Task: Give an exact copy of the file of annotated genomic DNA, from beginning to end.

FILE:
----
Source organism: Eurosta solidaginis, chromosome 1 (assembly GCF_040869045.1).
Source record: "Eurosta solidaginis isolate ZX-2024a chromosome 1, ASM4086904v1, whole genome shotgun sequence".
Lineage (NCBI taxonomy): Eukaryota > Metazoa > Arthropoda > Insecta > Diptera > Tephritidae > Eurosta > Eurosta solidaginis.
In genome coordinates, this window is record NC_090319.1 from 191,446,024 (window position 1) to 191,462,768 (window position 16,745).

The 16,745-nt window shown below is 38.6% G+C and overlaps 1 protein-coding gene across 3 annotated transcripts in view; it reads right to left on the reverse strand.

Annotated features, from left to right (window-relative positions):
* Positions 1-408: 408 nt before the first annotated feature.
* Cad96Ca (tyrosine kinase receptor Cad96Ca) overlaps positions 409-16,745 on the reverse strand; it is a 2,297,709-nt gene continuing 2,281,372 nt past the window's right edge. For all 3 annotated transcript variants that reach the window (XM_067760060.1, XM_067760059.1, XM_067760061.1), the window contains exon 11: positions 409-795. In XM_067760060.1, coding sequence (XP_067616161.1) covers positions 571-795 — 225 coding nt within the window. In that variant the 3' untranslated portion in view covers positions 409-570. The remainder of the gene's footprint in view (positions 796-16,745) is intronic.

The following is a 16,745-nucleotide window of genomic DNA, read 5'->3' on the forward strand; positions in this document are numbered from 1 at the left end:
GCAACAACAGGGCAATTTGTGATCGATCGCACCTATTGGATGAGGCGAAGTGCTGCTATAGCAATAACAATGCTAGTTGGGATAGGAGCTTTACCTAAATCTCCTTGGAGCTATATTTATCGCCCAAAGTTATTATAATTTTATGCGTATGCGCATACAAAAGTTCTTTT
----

Source organism: Eurosta solidaginis, chromosome 1 (assembly GCF_040869045.1).
Source record: "Eurosta solidaginis isolate ZX-2024a chromosome 1, ASM4086904v1, whole genome shotgun sequence".
Lineage (NCBI taxonomy): Eukaryota > Metazoa > Arthropoda > Insecta > Diptera > Tephritidae > Eurosta > Eurosta solidaginis.
In genome coordinates, this window is record NC_090319.1 from 191,446,024 (window position 1) to 191,462,768 (window position 16,745).

The 16,745-nt window shown below is 38.6% G+C and overlaps 1 protein-coding gene across 3 annotated transcripts in view; it reads right to left on the reverse strand.

Annotated features, from left to right (window-relative positions):
* Positions 1-408: 408 nt before the first annotated feature.
* Cad96Ca (tyrosine kinase receptor Cad96Ca) overlaps positions 409-16,745 on the reverse strand; it is a 2,297,709-nt gene continuing 2,281,372 nt past the window's right edge. For all 3 annotated transcript variants that reach the window (XM_067760060.1, XM_067760059.1, XM_067760061.1), the window contains exon 11: positions 409-795. In XM_067760060.1, coding sequence (XP_067616161.1) covers positions 571-795 — 225 coding nt within the window. In that variant the 3' untranslated portion in view covers positions 409-570. The remainder of the gene's footprint in view (positions 796-16,745) is intronic.

The following is a 16,745-nucleotide window of genomic DNA, read 5'->3' on the forward strand; positions in this document are numbered from 1 at the left end:
GCAACAACAGGGCAATTTGTGATCGATCGCACCTATTGGATGAGGCGAAGTGCTGCTATAGCAATAACAATGCTAGTTGGGATAGGAGCTTTACCTAAATCTCCTTGGAGCTATATTTATCGCCCAAAGTTATTATAATTTTATGCGTATGCGCATACAAAAGTTCTTTT